Thank you @imkleats,
Moving forward, I was thinking about your proposed visitor pattern and had the following considerations:
IMHO, transpilation is the root of all evil. If you cannot fix bugs in the compiler, debugging is doomed. Take it or leave it, but the most pressing pain in JS I had to deal with recently ended up with the transpiler. Source to source re-write is just so fundamentally wrong. I know I am extremely opinionated here, and everyone is free to disagree. However, in Scala, all re-writes were handled in the Compiler by macros for the very specific reason that only that way they could ensure proper AST traversal and emitting proper Bytecode.
In Go, static file generation during the pre-compiler stage nicely integrates through language support to generate code. If you need Go-Bindings to generated files, you just generated & compile the matching bindings...
- Isomorphism simplifies integration. I did the same observation about the similarities between the GraphQL and GraphQL AST.
Honestly, I don't think the neo4j team can do any meaningful re-write of the GRANDstack in Go let alone implementing the visitor pattern anytime soon because well, they, have a job to do. Also, asking for that would be too much of a stretch.
Looking beyond all that, I had recently a fairly radical question:
Why do we need middleware?
We have data, that are graphs, and we have API's, that are graphs.
Expressing one business domain after the other as a sub-graph essentially leaves us with
To make any business domain work, we need, in its purest essence:
With neo4j, we get 1 - 3, but cannot do proper processes across domains. Likewise, with GraphQL, we get 1 - 3 out of the box, but would need to model processes either on the client or on, well, a middleware sitting between the graph and the client.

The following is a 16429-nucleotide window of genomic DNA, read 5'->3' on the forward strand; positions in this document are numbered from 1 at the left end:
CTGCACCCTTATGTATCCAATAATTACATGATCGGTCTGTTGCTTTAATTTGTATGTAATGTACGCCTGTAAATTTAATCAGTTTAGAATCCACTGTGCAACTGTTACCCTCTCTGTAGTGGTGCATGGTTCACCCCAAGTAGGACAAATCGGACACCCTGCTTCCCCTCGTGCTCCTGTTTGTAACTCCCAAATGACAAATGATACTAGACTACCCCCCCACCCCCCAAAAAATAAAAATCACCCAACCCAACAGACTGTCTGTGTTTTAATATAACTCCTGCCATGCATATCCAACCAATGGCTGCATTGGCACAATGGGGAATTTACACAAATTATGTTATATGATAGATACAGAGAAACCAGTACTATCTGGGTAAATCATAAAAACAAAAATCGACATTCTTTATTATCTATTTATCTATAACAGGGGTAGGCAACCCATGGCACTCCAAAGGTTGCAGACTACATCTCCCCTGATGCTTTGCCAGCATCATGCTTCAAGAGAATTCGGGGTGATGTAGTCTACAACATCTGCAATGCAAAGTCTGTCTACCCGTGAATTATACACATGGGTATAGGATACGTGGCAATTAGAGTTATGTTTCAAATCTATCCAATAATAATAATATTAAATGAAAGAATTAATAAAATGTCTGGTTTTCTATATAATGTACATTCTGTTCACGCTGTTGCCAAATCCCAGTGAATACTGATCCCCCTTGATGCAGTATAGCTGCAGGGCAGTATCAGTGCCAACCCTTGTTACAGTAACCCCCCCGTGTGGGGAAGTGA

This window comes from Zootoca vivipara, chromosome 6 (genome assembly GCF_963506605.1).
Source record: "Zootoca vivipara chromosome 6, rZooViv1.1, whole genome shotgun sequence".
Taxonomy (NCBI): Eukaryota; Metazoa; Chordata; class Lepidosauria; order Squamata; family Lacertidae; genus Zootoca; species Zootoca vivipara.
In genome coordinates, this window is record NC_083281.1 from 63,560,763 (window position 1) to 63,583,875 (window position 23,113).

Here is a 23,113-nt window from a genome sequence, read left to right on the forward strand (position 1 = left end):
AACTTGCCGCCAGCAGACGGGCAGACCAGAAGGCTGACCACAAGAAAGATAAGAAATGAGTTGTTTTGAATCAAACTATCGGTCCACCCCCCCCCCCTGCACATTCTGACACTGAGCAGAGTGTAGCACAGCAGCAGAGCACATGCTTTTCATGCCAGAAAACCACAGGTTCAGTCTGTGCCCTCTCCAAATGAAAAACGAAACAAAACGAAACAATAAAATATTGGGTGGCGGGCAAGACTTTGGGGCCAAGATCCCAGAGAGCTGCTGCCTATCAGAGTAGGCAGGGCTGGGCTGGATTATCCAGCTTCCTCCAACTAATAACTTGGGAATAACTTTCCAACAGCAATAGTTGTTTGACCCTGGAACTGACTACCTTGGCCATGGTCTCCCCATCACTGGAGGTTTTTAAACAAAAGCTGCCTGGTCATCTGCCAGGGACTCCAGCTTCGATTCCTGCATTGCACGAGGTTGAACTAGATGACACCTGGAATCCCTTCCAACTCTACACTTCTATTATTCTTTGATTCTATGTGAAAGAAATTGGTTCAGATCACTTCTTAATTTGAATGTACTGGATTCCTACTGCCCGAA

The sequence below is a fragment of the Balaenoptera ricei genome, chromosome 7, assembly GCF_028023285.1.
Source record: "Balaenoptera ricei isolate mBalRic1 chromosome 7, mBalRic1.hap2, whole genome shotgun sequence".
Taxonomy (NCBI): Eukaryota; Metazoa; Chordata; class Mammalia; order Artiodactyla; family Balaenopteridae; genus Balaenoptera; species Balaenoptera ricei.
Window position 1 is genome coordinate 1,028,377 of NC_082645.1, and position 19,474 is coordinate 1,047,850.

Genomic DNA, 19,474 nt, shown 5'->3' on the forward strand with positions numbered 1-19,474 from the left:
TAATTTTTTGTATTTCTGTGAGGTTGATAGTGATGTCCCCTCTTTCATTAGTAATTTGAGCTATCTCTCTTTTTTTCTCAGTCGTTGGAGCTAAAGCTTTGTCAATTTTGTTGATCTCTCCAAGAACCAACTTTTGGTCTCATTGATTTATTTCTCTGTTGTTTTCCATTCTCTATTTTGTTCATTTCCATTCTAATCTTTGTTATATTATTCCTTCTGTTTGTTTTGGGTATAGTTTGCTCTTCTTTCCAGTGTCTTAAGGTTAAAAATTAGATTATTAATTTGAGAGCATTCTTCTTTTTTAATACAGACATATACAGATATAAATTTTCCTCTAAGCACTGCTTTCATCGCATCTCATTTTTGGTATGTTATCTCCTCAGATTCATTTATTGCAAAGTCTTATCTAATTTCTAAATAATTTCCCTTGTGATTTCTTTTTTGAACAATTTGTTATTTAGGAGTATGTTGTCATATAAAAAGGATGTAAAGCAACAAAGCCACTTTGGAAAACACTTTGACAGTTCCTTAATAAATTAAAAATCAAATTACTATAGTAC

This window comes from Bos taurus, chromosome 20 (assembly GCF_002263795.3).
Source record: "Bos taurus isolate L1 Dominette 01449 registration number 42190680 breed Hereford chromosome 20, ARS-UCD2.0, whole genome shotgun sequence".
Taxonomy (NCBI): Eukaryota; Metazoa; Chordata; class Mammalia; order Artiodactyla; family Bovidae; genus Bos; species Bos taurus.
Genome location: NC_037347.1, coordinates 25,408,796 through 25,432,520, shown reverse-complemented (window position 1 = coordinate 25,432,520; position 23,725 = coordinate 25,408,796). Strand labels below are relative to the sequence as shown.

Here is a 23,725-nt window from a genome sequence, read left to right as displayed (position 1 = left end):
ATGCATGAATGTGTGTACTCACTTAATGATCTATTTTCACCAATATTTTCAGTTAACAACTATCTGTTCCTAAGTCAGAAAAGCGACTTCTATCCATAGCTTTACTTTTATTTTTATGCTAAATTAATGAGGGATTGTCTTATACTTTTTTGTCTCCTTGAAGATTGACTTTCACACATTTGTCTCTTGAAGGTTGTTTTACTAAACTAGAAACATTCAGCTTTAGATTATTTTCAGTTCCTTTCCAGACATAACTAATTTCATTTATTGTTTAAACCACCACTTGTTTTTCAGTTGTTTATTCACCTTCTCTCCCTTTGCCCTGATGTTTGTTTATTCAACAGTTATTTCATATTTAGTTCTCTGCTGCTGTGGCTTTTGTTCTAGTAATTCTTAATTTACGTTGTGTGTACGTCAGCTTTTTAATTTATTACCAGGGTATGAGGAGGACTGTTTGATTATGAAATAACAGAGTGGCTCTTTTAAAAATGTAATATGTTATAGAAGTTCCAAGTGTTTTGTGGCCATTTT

So what's a process?
A process is a series of steps, with a beginning, a series of steps of which some require sequential execution, other steps can be executed in parallel, and an end.
In its purest essence, a process is a direct acyclic graph, a DAG.
Why, then, don't we store the process in neo4j and expose the process as GraphQL endpoint.
Why, then, we don't write a very thin Go-layer that loads a process through GraphQL from neo4j, executes it according to its structure, and returns the process result again through GraphQL?
Why, then, don't we model Data & relations as GraphQL schema, and then, model work-flows as graphs to connect the different data from the graph?
Why then, don't we just call the process GraphQL with a handful of ID's, let it run the process, and execute it for us?
Why don't we use graph isomorphism in its purest and strictest form to bring a very strong and sound foundation to build stable and reliable software for the 21 Century at the speed of thought?
My humble questions to you are the following:
Do you think it is possible to write a minimal proof of concept in Go that traverses a GraphQL AST, applies the visitor pattern to construct the matching Cypher Query and executes that query?
Do you think a structurally similar approach can be done for loading a process graph from the DB, for which you actually need step 1 to construct the query from the GraphQL schema before executing that query to get a process graph from the DB?
How would you architect a very thin unified data and process layer to build robust systems that concentrate all effort on data & process design while leaving query and execution to the layer?
What would you say are the first critical steps to sustain successful implementation?
and what would you need to get the first critical steps started?